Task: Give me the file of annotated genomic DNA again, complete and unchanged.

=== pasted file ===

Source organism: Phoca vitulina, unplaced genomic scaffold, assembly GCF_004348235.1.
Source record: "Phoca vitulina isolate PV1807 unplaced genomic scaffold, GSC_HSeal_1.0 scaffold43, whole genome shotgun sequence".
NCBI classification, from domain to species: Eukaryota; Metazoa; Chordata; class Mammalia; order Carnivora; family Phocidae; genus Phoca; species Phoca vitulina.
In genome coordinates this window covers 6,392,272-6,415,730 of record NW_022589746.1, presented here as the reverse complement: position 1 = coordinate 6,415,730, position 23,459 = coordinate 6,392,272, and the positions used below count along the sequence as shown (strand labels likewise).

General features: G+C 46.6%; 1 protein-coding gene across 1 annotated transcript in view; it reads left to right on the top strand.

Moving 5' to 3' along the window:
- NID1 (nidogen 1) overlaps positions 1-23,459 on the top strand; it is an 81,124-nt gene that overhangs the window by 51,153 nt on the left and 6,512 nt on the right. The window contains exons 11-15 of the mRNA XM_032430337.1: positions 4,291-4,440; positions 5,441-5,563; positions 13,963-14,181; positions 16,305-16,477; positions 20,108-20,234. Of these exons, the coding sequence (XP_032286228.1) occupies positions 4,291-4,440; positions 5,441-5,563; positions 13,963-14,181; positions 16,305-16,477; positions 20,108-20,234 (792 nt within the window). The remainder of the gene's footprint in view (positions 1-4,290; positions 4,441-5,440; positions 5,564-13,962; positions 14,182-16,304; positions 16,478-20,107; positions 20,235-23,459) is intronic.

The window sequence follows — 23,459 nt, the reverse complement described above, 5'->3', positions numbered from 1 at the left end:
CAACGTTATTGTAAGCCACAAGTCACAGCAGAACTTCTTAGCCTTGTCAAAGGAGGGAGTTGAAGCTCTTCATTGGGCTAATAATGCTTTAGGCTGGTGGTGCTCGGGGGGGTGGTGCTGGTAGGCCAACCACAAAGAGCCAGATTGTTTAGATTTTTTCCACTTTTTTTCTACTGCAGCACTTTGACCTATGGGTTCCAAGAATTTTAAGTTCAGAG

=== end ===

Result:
Source organism: Phoca vitulina, unplaced genomic scaffold, assembly GCF_004348235.1.
Source record: "Phoca vitulina isolate PV1807 unplaced genomic scaffold, GSC_HSeal_1.0 scaffold43, whole genome shotgun sequence".
NCBI classification, from domain to species: Eukaryota; Metazoa; Chordata; class Mammalia; order Carnivora; family Phocidae; genus Phoca; species Phoca vitulina.
In genome coordinates this window covers 6,392,272-6,415,730 of record NW_022589746.1, presented here as the reverse complement: position 1 = coordinate 6,415,730, position 23,459 = coordinate 6,392,272, and the positions used below count along the sequence as shown (strand labels likewise).

General features: G+C 46.6%; 1 protein-coding gene across 1 annotated transcript in view; it reads left to right on the top strand.

Moving 5' to 3' along the window:
- NID1 (nidogen 1) overlaps positions 1-23,459 on the top strand; it is an 81,124-nt gene that overhangs the window by 51,153 nt on the left and 6,512 nt on the right. The window contains exons 11-15 of the mRNA XM_032430337.1: positions 4,291-4,440; positions 5,441-5,563; positions 13,963-14,181; positions 16,305-16,477; positions 20,108-20,234. Of these exons, the coding sequence (XP_032286228.1) occupies positions 4,291-4,440; positions 5,441-5,563; positions 13,963-14,181; positions 16,305-16,477; positions 20,108-20,234 (792 nt within the window). The remainder of the gene's footprint in view (positions 1-4,290; positions 4,441-5,440; positions 5,564-13,962; positions 14,182-16,304; positions 16,478-20,107; positions 20,235-23,459) is intronic.

The window sequence follows — 23,459 nt, the reverse complement described above, 5'->3', positions numbered from 1 at the left end:
CAACGTTATTGTAAGCCACAAGTCACAGCAGAACTTCTTAGCCTTGTCAAAGGAGGGAGTTGAAGCTCTTCATTGGGCTAATAATGCTTTAGGCTGGTGGTGCTCGGGGGGGTGGTGCTGGTAGGCCAACCACAAAGAGCCAGATTGTTTAGATTTTTTCCACTTTTTTTCTACTGCAGCACTTTGACCTATGGGTTCCAAGAATTTTAAGTTCAGAG